The two questions that Paul cites from Deuteronomy 30 had become proverbial expressions for doing what is impossible (Leon Morris, The Epistle to the Romans [Eerdmans/Apollos], p. 383). Thus Paul is saying that just as an Israelite did not need to go into heaven to bring down God’s commandments, so we do not need to do the impossible by going to heaven to bring Christ down to where we live. God did that in the incarnation. Christ came to bear the curse of the law on our behalf (Gal. 3:13).
Paul changes the second question, which in Deuteronomy is, “Who will cross the sea?” into, “Who will descend into the abyss?” The sea and the abyss were somewhat interchangeable concepts in the Old Testament and in Judaism (Moo, p. 655). Paul refers to the abyss to facilitate his application to Christ’s death (Moo, p. 656). There is no need to go into the abyss to bring Christ up from the dead, because God has already done that.
So Paul’s point is that human effort is not necessary to procure God’s righteousness. God has done it all: He sent Christ. Christ died for our sins. God raised Him from the dead. All that we must do is to believe in this word that Paul was preaching. The fact that this word “is near you” (10:8) means that you don’t have to go through some difficult or impossible process (ascend into heaven; descend into the abyss) to find Christ and be saved. Rather, you can believe in Him at this moment and be saved.
Don’t get lost in the difficulties of verses 6-8 and miss the application, which is: When you die and stand before God, either you will argue that you should get into heaven because you were a good person; or, with the hymn writer, you will say, “My hope is built on nothing less than Jesus’ blood and righteousness.” God in Christ did for you what you never could have done for yourself. Abandon your efforts and trust in Christ! (How to Be saved)
|Romans 10:7 or 'WHO WILL DESCEND INTO THE ABYSS ?' (that is, to bring Christ up from the dead)."|
|Greek: E, Tis katabesetai (3SFMI) eis ten abusson? tout' estin (3SPAI) Christon ek nekron anagagein. (AAN)
Amplified: Or who will descend into the abyss? that is, to bring Christ up from the dead [as if we could be saved by our own efforts].(2)
ESV: or "'Who will descend into the abyss?'" (that is, to bring Christ up from the dead).
ICB: "And do not say, 'Who will go down into the world below?'" (That means, "Who will go down to get Christ and bring him up from death?")
NIV: "or 'Who will descend into the deep?' " (that is, to bring Christ up from the dead).
NKJV: or, " 'Who will descend into the abyss?' " (that is, to bring Christ up from the dead).
NLT: And it says, "You don't need to go to the place of the dead" (to bring Christ back to life again).
Phillips: or 'who will descend into the abyss' to bring him up from the dead?
Wuest: Or, Who shall descend into the abyss? This, in its implications, is to bring Christ up from among those who are dead.
Young's Literal: or, 'Who shall go down to the abyss,' that is, Christ out of the dead to bring up.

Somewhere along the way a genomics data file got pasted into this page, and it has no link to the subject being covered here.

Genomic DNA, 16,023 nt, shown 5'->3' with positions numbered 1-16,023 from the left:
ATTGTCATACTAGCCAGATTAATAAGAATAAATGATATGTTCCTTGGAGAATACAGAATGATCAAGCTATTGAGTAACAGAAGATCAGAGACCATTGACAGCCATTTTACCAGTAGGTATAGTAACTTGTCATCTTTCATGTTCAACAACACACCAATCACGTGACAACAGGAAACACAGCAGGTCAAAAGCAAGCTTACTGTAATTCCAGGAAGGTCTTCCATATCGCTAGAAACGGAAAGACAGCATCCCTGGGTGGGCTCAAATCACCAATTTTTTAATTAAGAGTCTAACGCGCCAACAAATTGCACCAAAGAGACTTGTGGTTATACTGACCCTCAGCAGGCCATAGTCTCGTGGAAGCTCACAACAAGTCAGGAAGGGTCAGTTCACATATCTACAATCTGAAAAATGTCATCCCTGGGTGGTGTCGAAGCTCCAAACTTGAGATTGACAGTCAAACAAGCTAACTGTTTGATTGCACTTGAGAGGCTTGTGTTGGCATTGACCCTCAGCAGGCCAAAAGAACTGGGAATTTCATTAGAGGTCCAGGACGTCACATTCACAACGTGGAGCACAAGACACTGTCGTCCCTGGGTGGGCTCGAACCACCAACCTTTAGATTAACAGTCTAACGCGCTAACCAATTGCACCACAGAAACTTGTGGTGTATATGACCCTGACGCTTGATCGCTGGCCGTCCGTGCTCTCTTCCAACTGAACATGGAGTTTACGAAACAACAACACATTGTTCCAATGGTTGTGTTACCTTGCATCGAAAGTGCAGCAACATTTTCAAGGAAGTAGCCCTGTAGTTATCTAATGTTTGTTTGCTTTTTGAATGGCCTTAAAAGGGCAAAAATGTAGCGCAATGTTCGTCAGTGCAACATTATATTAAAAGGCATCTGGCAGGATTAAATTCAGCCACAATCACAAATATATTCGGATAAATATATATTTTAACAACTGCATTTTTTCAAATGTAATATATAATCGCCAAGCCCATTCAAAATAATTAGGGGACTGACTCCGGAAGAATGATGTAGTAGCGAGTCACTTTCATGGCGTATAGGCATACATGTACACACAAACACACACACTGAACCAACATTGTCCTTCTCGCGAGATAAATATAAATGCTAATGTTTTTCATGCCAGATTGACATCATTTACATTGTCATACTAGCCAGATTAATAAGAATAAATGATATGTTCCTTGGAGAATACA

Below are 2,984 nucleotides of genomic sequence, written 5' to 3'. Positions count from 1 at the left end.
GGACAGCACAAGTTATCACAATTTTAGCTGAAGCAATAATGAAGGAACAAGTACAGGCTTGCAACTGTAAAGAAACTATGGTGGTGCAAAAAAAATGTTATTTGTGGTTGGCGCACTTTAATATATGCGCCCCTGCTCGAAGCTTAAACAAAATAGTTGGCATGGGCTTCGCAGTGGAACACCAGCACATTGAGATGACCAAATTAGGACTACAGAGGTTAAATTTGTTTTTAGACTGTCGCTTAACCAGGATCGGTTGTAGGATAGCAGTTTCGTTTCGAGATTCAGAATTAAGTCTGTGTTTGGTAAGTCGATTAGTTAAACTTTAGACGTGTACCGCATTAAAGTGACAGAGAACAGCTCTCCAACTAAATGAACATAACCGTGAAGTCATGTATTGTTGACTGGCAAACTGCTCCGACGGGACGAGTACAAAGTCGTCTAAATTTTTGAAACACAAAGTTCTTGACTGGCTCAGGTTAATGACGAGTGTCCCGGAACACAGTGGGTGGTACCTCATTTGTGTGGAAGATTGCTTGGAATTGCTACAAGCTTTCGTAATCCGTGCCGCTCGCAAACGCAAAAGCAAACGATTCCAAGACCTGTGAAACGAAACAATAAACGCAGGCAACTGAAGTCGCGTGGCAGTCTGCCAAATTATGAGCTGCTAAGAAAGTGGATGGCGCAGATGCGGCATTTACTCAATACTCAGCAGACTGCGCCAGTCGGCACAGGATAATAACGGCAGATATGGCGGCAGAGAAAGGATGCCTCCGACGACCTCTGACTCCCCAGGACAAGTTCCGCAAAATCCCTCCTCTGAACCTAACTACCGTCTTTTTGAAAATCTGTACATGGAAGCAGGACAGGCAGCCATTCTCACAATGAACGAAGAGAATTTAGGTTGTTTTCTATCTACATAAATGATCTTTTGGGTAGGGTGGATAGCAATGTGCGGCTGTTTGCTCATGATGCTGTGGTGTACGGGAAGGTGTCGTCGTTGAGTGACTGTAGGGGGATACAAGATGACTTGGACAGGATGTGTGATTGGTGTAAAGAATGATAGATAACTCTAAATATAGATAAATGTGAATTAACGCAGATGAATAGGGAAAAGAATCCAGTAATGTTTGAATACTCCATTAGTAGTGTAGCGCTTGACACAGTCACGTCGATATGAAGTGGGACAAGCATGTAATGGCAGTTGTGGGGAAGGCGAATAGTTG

|OR 'WHO WILL DESCEND INTO THE ABYSS (THAT IS, TO BRING CHRIST UP FROM THE DEAD: E Tis katabesetai (3SFMI) eis ten abusson? tout' estin (3SPAI) Christon ek nekron anagagein. (AAN): (Ro 4:25; Hebrews 13:20; 1Peter 3:18,22; Revelation 1:18)
Descend (2597) (katabaino from katá = down + baíno = go or come) means to come or go down and so to descend from a higher to a lower place. Paul quotes Moses to establish the impossibility of accomplishing such a task to seek a Word from God and the "lunacy" of even considering it since the Word is right there in their very midst (for the Jews - see Ro 3:1, 2-note, Ro 9:3, 4-note)!
MacArthur - His point is that the righteousness of faith does not require some impossible odyssey through the universe to find Christ. (The MacArthur Study Bible Nashville: Word)
McGee - He talks about ascending up to heaven to bring it down, or going down to hell and bringing it up. My friend, the righteousness that Paul is talking about—he quotes from Deuteronomy 30:11–14—is available! You don’t have to make a trip anywhere to get it. (Romans 10:4-8 Mp3)
Abyss (12) (abussos, from a = an intensifier + buthos =deep) means first an extremely deep or bottomless and speaks of the underworld which in Greek was the place of dead (although it is not the lake of fire).
Paul (under the inspiration of the Holy Spirit - 2Pe 1:21-note) substitutes "the deep" (abyss) for "the sea" in the Deuteronomy passage
Paul changes the picture from one of distance to one of depth, which makes the contrast with heaven even sharper.
MacDonald explains that "When the apostle quotes Deuteronomy 30:13, he changes it from “Who will go over the sea” to Who will descend into the abyss. His point is that the gospel does not ask men to descend into the grave to bring Christ up from among the dead. This would be impossible, but it would also be unnecessary, because Christ has already risen from the dead. Notice that in Ro 10:6, 7 we have the two doctrines concerning Christ which were hardest for a Jew to accept—His Incarnation (Ro 1:3-note) and His Resurrection (Ro 1:4-note, cp reaction in "intellectual" Athens Acts 17:32-note) . Yet he must accept these if he is to be saved. We will see these two doctrines again in Ro 10:9, 10-note. (Believer's Bible Commentary)